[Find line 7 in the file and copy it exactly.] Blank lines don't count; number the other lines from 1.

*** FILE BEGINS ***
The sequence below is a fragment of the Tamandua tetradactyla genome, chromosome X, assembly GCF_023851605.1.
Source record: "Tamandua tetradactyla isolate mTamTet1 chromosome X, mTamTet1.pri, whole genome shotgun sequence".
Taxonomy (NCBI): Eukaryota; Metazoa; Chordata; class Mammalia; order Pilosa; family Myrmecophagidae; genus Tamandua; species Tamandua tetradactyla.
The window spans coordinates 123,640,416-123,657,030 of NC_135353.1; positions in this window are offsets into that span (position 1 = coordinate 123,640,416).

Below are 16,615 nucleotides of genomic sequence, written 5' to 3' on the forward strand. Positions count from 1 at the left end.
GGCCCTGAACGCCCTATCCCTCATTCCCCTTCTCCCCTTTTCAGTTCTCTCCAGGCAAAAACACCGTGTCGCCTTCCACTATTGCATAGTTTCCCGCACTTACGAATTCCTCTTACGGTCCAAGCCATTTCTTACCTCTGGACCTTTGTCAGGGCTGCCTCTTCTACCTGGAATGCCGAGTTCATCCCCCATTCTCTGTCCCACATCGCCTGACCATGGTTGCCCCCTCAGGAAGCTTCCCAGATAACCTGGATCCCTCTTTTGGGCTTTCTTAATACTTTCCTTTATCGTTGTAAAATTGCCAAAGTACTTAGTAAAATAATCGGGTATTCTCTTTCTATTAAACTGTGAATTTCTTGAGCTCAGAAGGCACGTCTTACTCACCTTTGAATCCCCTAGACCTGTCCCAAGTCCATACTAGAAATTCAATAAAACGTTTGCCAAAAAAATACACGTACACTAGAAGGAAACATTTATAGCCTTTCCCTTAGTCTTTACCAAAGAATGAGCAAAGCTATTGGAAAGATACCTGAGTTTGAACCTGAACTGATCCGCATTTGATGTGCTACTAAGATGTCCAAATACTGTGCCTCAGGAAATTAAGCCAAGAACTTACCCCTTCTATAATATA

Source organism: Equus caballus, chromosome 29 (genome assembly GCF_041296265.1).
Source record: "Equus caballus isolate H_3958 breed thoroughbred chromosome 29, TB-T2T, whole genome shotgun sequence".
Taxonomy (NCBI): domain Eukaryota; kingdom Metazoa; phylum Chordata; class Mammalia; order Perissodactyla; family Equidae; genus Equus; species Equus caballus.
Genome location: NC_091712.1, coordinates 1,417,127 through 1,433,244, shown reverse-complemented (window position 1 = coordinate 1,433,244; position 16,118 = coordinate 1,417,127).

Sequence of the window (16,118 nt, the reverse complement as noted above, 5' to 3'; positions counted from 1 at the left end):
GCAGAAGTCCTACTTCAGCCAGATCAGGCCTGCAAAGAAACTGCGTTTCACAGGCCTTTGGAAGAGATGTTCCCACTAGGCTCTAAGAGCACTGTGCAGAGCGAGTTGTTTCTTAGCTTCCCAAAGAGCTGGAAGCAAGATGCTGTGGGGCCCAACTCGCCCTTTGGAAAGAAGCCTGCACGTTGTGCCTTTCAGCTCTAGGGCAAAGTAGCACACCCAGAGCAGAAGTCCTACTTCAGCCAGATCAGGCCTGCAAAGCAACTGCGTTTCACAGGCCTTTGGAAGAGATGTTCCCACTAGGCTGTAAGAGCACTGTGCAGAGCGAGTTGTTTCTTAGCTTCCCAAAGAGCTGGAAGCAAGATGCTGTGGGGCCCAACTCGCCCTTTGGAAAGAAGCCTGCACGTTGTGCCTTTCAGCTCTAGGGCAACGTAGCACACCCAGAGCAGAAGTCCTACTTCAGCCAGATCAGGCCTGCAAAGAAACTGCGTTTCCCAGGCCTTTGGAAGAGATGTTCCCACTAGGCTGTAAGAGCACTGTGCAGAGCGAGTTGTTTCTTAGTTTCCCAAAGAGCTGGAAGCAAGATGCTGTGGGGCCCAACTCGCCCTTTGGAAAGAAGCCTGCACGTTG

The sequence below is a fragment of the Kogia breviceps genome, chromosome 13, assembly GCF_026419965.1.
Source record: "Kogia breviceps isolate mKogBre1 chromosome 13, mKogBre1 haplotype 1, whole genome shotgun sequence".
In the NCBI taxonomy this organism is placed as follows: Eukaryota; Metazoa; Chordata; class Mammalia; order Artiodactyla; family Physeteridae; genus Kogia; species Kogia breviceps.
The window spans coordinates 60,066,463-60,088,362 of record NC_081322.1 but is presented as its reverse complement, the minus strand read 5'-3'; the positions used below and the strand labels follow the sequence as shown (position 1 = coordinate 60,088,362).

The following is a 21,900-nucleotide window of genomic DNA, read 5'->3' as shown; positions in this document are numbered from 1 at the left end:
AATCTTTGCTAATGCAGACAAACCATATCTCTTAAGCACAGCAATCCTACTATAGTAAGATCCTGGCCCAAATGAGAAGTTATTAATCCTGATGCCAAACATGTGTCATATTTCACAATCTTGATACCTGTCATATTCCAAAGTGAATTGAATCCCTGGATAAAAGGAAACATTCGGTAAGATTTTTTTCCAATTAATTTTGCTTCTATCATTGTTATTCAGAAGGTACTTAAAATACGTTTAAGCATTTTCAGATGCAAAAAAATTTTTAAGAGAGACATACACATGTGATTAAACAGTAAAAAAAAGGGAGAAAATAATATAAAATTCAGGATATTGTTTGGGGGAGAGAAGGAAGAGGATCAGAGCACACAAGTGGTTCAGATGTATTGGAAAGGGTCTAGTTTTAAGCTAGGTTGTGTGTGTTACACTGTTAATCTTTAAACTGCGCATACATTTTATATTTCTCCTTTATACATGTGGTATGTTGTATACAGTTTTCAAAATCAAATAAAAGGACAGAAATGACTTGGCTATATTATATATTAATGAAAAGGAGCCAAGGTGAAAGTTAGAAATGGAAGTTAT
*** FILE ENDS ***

Source organism: Equus caballus, chromosome 29 (genome assembly GCF_041296265.1).